State crime researchers uncover role of Western companies in Uzbek corruption scandal
Evidence in a new research report published today shows that the government of Uzbekistan acted as an organised crime network, with state agencies conducting racketeering activity that benefited political heiress Gulnara Karimova, the elder daughter of Islam Karimov, the leader of Uzbekistan from 1989 to his death in 2016.
9 August 2017
The findings are published by the International State Crime Initiative, based at Queen Mary University of London (QMUL), in a report called "A Dance with the Cobra': Confronting Grand Corruption in Uzbekistan."
The report finds that the government helped solicit bribes from telecommunications firms owned by Swedish, Norwegian, Russian, and German interests. Assets derived from the telecommunications protection racket, totaling over $850 million, are currently the target of U.S. Department of Justice forfeiture proceedings initiated in 2016.
Professor Penny Green, Director of the International State Crime Initiative at QMUL, said: "This report reveals the transnational nature of corruption and the intimate role Western jurisdictions play in supporting and protecting some of the worst state organised crime rackets operating today."
Corporations and banks
The report details how foreign corporations and banks including Citibank, Coca-Cola, Standard Chartered, Lombard Odier, and others were implicated in the racketeering scheme, which led to significant sums of money being laundered through proxy companies - typically incorporated in British Overseas Territories. The researchers describe how these offshore corporations handled suspicious transactions worth tens of millions of dollars for Karimova, even after Karimova's illicit activities were first exposed in 2003 and 2004.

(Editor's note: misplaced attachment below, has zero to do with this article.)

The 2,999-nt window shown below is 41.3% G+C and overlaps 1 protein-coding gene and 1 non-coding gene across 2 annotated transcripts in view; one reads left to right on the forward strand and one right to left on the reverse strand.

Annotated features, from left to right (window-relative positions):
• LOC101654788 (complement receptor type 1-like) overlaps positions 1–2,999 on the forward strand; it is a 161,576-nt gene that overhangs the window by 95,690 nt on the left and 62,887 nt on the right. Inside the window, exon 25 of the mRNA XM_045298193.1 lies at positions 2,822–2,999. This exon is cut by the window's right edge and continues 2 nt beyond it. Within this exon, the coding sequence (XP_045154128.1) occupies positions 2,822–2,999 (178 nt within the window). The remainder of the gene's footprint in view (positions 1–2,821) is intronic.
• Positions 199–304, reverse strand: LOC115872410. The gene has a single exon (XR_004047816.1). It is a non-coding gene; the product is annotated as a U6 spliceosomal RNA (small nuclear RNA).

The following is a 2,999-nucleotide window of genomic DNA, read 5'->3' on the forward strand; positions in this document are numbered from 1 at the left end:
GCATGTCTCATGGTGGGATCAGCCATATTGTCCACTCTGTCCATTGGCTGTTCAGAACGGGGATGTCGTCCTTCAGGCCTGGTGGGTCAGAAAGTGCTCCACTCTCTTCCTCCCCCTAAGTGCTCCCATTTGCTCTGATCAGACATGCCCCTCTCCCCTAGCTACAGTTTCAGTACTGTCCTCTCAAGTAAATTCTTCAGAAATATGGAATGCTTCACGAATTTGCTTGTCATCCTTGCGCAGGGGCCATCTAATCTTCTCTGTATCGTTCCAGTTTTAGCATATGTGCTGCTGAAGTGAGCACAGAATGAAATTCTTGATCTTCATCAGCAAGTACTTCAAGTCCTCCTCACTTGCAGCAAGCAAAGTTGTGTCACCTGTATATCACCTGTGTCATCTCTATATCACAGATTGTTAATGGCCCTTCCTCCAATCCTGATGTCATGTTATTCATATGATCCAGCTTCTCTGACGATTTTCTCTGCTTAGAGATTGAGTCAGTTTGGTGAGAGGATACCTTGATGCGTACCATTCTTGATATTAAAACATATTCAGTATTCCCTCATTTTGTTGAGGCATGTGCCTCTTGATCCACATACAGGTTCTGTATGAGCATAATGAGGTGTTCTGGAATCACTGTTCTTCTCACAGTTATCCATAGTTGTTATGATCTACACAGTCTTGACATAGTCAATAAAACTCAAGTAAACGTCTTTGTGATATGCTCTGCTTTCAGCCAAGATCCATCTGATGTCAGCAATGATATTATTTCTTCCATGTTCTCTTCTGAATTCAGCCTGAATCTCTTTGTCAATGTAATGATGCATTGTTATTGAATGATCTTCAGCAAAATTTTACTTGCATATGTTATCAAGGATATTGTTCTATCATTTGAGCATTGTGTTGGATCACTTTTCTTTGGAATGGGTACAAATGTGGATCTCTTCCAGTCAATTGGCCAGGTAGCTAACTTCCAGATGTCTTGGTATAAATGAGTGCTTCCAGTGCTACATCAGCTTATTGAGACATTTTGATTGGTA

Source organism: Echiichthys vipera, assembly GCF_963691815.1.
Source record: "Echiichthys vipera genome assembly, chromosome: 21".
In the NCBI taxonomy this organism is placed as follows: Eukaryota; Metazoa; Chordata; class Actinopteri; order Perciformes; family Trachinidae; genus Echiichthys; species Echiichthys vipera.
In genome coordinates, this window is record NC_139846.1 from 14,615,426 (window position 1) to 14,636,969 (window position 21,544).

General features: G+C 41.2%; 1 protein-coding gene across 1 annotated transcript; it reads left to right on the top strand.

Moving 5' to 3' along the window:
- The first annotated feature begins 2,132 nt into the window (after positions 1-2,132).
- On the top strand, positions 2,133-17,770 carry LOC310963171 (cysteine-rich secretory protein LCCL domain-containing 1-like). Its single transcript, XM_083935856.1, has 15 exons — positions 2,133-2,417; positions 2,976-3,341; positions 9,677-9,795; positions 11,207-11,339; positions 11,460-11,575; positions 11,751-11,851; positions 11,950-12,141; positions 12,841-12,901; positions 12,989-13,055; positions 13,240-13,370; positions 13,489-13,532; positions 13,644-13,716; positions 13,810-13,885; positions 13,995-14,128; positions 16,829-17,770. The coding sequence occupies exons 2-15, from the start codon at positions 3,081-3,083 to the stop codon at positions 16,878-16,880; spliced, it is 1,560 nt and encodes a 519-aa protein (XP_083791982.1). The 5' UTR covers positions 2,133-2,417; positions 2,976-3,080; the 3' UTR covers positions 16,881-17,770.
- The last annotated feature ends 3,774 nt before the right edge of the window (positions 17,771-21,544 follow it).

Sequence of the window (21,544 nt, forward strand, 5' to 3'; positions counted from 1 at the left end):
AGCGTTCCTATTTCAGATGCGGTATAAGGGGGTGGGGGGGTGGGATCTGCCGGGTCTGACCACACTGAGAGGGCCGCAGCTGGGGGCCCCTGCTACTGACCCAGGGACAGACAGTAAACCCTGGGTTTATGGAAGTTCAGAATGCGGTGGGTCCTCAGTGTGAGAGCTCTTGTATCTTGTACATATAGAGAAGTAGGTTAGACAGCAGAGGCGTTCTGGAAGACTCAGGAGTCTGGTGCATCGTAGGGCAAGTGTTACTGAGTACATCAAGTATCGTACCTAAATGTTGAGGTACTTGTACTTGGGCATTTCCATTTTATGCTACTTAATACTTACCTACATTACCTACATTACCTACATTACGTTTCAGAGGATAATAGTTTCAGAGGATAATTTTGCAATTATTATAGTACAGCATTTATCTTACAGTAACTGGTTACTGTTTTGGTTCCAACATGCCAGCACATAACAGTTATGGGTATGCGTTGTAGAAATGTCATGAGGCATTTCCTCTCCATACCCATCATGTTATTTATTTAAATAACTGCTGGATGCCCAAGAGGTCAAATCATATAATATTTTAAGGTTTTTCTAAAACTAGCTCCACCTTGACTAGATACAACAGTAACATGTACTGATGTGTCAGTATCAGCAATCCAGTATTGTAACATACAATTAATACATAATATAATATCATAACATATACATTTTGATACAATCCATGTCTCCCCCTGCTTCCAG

Professor Kristian Lasslett, author of the report and Executive Board member of the International State Crime Initiative said: "Evidence strongly suggests that Karimova oversaw a highly-organised syndicate whose racketeering operations were enacted through Uzbekistan's executive, judiciary, and national security branches, each of which acted as the syndicate's teeth. The Uzbek government remains systemically corrupt, and the evidence in this report suggests that certain Western actors, were aware of, if not wholly complicit in, the ugly reality of Karimova's schemes."
The report illustrates that state corruption in Uzbekistan was not limited to a few top government officials - but rather that the corruption is systemic and systematic, running through every level of government. The researchers argue that many of the fixers, envoys, advisers and managers in M. Karimova's criminal syndicate were senior officials in the state political and security apparatus, and have continued to be appointed to top posts within the Uzbek government since the scandal became public.
For media information, contact:Mark Byrne
Public Relations Manager
Queen Mary University of London